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Huge Drop In Bag Use Due To Bag Tax Could Cost City Millions, Study Finds

By Heather Cherone | July 5, 2017 3:49pm | Updated on July 7, 2017 11:14am
 The number of plastic and paper bags Chicagoans used to haul home their groceries dropped 42 percent in the first month after city officials imposed a 7 cents-per-bag tax in February.
The number of plastic and paper bags Chicagoans used to haul home their groceries dropped 42 percent in the first month after city officials imposed a 7 cents-per-bag tax in February.
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CHICAGO — The good news is that Chicago's effort to keep plastic and paper bags out of area landfills by imposing a 7 cents-per-bag tax is succeeding beyond officials' wildest dreams.

The bad news is that the success of the fee in dissuading shoppers from taking single-use bags means the city's coffers are taking a steep hit.

Chicago officials balanced the city's 2017 spending plan based on an assumption that the city would earn $9.2 million this year from the tax.

But that assumption appears to have missed the mark by at least $1.5 million based on data complied by the city through June 18.

The city has earned just $2.4 million in the five months the tax has been in effect, said Molly Poppe, a spokeswoman for the city’s Finance Department. If bag use continues at the current pace, that means the city would net just $7.7 million from the tax for the year.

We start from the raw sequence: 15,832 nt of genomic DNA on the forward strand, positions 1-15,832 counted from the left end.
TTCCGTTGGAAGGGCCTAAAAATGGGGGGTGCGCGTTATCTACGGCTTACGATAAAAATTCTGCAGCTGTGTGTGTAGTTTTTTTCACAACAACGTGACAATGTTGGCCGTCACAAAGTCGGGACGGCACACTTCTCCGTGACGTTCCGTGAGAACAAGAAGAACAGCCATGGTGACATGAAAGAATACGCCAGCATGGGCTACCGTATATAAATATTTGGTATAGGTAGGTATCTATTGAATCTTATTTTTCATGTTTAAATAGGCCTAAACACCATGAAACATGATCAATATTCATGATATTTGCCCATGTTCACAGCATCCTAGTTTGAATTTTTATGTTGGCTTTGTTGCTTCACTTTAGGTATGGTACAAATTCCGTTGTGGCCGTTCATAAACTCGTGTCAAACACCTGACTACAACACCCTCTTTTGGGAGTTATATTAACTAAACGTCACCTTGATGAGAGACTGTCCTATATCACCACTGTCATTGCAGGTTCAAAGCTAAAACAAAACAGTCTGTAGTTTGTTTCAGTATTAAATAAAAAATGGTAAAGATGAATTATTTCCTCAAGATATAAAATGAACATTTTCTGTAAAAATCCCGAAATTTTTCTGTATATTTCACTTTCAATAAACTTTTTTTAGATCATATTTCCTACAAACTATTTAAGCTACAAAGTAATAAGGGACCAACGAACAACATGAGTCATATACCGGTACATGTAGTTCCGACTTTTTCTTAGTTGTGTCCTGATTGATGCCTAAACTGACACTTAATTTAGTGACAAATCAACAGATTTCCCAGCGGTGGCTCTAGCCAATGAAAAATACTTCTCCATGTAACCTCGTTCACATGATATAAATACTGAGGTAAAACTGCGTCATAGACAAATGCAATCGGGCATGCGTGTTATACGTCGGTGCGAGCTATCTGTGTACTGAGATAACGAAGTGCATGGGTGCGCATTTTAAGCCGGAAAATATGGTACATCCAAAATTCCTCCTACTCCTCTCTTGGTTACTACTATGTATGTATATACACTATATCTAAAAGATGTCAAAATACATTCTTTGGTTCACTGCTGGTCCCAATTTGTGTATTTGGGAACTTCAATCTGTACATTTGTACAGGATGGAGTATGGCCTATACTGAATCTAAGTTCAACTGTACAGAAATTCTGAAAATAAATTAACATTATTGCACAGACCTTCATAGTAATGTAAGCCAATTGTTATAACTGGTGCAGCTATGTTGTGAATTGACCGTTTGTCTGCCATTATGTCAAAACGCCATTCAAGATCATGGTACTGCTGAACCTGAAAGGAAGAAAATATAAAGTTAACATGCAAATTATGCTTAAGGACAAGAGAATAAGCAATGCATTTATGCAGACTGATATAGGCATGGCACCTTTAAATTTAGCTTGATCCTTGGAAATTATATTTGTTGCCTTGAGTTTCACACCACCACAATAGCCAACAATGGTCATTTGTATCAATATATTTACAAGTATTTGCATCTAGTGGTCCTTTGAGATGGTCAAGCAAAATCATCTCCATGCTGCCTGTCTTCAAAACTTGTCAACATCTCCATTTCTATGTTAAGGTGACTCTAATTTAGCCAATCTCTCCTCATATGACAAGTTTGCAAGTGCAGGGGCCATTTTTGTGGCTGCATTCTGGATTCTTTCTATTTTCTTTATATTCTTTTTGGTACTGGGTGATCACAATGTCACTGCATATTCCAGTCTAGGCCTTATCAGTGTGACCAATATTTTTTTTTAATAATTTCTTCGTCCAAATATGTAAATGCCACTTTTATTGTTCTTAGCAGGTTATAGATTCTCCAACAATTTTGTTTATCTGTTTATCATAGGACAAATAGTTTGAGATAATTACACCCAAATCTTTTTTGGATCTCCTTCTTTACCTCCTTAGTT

A study paid for by the city — and conducted by ideas42, a behavior design lab, as well as researchers from New York University and the University of Chicago Energy and Environment Lab — found that the number of plastic and paper bags Chicagoans used to haul home their groceries dropped 42 percent in the first month after the tax was imposed.

The study measured plastic and paper bag use at large grocery stores in Chicago one month before and one month after the tax was imposed.

Mayor Rahm Emanuel said he was thrilled by the study's findings.

"By decreasing our paper and plastic bag use, Chicago is making important progress in reducing our carbon footprint as well as reducing street litter and improving recycling operations," Emanuel said in a statement in April.

Before the tax went into effect Feb. 1, shoppers took home an average of 2.3 disposable bags every time they shopped at a big grocery store. After the tax went into effect, shoppers took home one fewer bag, according to the study.

The tax was prompted after the city's ban on single-use, thin plastic bags approved by the City Council in 2014 was largely considered a failure after many retailers switched to thicker bags that were considered worse for the environment.

Under the current tax, the city gets a nickel from the sale of each bag, with the store owner getting the other two cents.

The city expects to release additional data about the impact of the bag tax in the coming months.